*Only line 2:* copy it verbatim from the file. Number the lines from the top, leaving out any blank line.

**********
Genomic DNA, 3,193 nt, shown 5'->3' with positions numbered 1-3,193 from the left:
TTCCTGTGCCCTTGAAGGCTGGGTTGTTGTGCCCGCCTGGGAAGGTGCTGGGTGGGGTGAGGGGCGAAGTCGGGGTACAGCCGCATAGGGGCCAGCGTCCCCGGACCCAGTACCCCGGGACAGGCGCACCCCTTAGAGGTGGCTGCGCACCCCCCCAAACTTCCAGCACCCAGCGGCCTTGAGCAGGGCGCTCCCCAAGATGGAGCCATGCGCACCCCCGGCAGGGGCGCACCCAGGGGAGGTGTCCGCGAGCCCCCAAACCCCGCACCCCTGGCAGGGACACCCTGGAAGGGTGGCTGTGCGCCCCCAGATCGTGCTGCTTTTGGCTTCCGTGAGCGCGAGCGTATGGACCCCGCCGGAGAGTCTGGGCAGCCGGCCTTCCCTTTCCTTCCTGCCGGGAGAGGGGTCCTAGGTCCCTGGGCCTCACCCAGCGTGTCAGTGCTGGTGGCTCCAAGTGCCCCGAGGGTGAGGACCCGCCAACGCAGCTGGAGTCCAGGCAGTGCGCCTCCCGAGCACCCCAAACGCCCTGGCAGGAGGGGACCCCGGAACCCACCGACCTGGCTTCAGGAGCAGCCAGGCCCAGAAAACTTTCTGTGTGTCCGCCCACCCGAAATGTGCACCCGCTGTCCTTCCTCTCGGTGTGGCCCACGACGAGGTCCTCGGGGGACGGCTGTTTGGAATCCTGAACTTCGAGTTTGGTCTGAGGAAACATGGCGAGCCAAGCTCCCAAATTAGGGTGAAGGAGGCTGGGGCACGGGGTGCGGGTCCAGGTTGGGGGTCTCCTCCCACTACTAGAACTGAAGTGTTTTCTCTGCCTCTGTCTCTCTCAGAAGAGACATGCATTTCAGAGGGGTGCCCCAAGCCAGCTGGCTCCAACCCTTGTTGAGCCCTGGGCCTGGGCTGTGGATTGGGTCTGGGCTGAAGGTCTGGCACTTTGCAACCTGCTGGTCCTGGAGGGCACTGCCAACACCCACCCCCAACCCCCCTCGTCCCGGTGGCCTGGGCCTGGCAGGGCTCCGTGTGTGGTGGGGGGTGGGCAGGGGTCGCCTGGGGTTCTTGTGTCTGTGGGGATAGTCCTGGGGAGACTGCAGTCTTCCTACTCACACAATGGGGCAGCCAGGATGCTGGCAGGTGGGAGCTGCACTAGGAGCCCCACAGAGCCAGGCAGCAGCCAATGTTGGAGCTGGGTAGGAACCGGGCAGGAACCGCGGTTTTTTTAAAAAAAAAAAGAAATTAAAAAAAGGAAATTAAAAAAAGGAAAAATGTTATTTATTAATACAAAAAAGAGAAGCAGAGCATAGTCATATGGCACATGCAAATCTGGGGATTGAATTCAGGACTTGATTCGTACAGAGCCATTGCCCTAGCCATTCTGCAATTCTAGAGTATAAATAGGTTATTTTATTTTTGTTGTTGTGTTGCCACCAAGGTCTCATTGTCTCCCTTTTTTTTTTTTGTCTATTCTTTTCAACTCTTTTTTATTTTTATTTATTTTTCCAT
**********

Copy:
TTCCTGTGCCCTTGAAGGCTGGGTTGTTGTGCCCGCCTGGGAAGGTGCTGGGTGGGGTGAGGGGCGAAGTCGGGGTACAGCCGCATAGGGGCCAGCGTCCCCGGACCCAGTACCCCGGGACAGGCGCACCCCTTAGAGGTGGCTGCGCACCCCCCCAAACTTCCAGCACCCAGCGGCCTTGAGCAGGGCGCTCCCCAAGATGGAGCCATGCGCACCCCCGGCAGGGGCGCACCCAGGGGAGGTGTCCGCGAGCCCCCAAACCCCGCACCCCTGGCAGGGACACCCTGGAAGGGTGGCTGTGCGCCCCCAGATCGTGCTGCTTTTGGCTTCCGTGAGCGCGAGCGTATGGACCCCGCCGGAGAGTCTGGGCAGCCGGCCTTCCCTTTCCTTCCTGCCGGGAGAGGGGTCCTAGGTCCCTGGGCCTCACCCAGCGTGTCAGTGCTGGTGGCTCCAAGTGCCCCGAGGGTGAGGACCCGCCAACGCAGCTGGAGTCCAGGCAGTGCGCCTCCCGAGCACCCCAAACGCCCTGGCAGGAGGGGACCCCGGAACCCACCGACCTGGCTTCAGGAGCAGCCAGGCCCAGAAAACTTTCTGTGTGTCCGCCCACCCGAAATGTGCACCCGCTGTCCTTCCTCTCGGTGTGGCCCACGACGAGGTCCTCGGGGGACGGCTGTTTGGAATCCTGAACTTCGAGTTTGGTCTGAGGAAACATGGCGAGCCAAGCTCCCAAATTAGGGTGAAGGAGGCTGGGGCACGGGGTGCGGGTCCAGGTTGGGGGTCTCCTCCCACTACTAGAACTGAAGTGTTTTCTCTGCCTCTGTCTCTCTCAGAAGAGACATGCATTTCAGAGGGGTGCCCCAAGCCAGCTGGCTCCAACCCTTGTTGAGCCCTGGGCCTGGGCTGTGGATTGGGTCTGGGCTGAAGGTCTGGCACTTTGCAACCTGCTGGTCCTGGAGGGCACTGCCAACACCCACCCCCAACCCCCCTCGTCCCGGTGGCCTGGGCCTGGCAGGGCTCCGTGTGTGGTGGGGGGTGGGCAGGGGTCGCCTGGGGTTCTTGTGTCTGTGGGGATAGTCCTGGGGAGACTGCAGTCTTCCTACTCACACAATGGGGCAGCCAGGATGCTGGCAGGTGGGAGCTGCACTAGGAGCCCCACAGAGCCAGGCAGCAGCCAATGTTGGAGCTGGGTAGGAACCGGGCAGGAACCGCGGTTTTTTTAAAAAAAAAAAGAAATTAAAAAAAGGAAATTAAAAAAAGGAAAAATGTTATTTATTAATACAAAAAAGAGAAGCAGAGCATAGTCATATGGCACATGCAAATCTGGGGATTGAATTCAGGACTTGATTCGTACAGAGCCATTGCCCTAGCCATTCTGCAATTCTAGAGTATAAATAGGTTATTTTATTTTTGTTGTTGTGTTGCCACCAAGGTCTCATTGTCTCCCTTTTTTTTTTTTGTCTATTCTTTTCAACTCTTTTTTATTTTTATTTATTTTTCCAT